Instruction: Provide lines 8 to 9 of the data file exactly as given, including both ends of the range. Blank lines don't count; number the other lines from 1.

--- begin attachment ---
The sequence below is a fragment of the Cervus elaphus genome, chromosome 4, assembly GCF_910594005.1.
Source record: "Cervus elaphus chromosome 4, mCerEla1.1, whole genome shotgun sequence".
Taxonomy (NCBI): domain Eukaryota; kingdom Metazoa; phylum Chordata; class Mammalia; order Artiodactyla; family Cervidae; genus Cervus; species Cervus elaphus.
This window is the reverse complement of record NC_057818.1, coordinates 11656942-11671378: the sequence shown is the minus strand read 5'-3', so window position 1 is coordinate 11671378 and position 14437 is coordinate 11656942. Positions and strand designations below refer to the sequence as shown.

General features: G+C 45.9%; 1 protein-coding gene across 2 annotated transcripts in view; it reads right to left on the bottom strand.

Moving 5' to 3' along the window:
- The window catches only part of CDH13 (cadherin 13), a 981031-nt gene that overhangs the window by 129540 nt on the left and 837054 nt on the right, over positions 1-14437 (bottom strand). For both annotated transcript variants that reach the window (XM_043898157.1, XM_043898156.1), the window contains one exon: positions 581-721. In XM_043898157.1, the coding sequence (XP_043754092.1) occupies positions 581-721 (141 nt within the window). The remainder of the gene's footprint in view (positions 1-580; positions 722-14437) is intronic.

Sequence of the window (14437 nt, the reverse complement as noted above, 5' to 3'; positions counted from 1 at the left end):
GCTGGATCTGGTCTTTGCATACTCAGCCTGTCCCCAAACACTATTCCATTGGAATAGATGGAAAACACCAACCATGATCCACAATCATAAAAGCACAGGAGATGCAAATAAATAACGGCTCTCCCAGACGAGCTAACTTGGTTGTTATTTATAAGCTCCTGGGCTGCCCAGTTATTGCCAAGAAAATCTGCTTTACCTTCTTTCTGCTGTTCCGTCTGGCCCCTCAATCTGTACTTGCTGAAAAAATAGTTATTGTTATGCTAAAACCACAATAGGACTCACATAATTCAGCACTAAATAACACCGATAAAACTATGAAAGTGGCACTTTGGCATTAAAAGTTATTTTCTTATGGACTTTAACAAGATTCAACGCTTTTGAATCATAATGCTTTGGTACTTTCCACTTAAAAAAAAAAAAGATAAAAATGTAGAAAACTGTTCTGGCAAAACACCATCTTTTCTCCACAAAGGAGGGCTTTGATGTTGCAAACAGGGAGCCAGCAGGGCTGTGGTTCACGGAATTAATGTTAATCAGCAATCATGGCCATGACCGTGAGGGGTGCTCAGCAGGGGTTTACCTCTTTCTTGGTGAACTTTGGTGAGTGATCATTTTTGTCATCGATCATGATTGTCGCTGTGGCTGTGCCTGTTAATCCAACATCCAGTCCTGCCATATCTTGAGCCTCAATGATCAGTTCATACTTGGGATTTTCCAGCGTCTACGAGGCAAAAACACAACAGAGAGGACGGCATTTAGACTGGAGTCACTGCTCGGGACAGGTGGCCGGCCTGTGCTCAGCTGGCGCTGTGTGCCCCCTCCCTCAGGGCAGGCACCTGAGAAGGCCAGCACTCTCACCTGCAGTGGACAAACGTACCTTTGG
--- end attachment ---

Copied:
Sequence of the window (14437 nt, the reverse complement as noted above, 5' to 3'; positions counted from 1 at the left end):
GCTGGATCTGGTCTTTGCATACTCAGCCTGTCCCCAAACACTATTCCATTGGAATAGATGGAAAACACCAACCATGATCCACAATCATAAAAGCACAGGAGATGCAAATAAATAACGGCTCTCCCAGACGAGCTAACTTGGTTGTTATTTATAAGCTCCTGGGCTGCCCAGTTATTGCCAAGAAAATCTGCTTTACCTTCTTTCTGCTGTTCCGTCTGGCCCCTCAATCTGTACTTGCTGAAAAAATAGTTATTGTTATGCTAAAACCACAATAGGACTCACATAATTCAGCACTAAATAACACCGATAAAACTATGAAAGTGGCACTTTGGCATTAAAAGTTATTTTCTTATGGACTTTAACAAGATTCAACGCTTTTGAATCATAATGCTTTGGTACTTTCCACTTAAAAAAAAAAAAGATAAAAATGTAGAAAACTGTTCTGGCAAAACACCATCTTTTCTCCACAAAGGAGGGCTTTGATGTTGCAAACAGGGAGCCAGCAGGGCTGTGGTTCACGGAATTAATGTTAATCAGCAATCATGGCCATGACCGTGAGGGGTGCTCAGCAGGGGTTTACCTCTTTCTTGGTGAACTTTGGTGAGTGATCATTTTTGTCATCGATCATGATTGTCGCTGTGGCTGTGCCTGTTAATCCAACATCCAGTCCTGCCATATCTTGAGCCTCAATGATCAGTTCATACTTGGGATTTTCCAGCGTCTACGAGGCAAAAACACAACAGAGAGGACGGCATTTAGACTGGAGTCACTGCTCGGGACAGGTGGCCGGCCTGTGCTCAGCTGGCGCTGTGTGCCCCCTCCCTCAGGGCAGGCACCTGAGAAGGCCAGCACTCTCACCTGCAGTGGACAAACGTACCTTTGG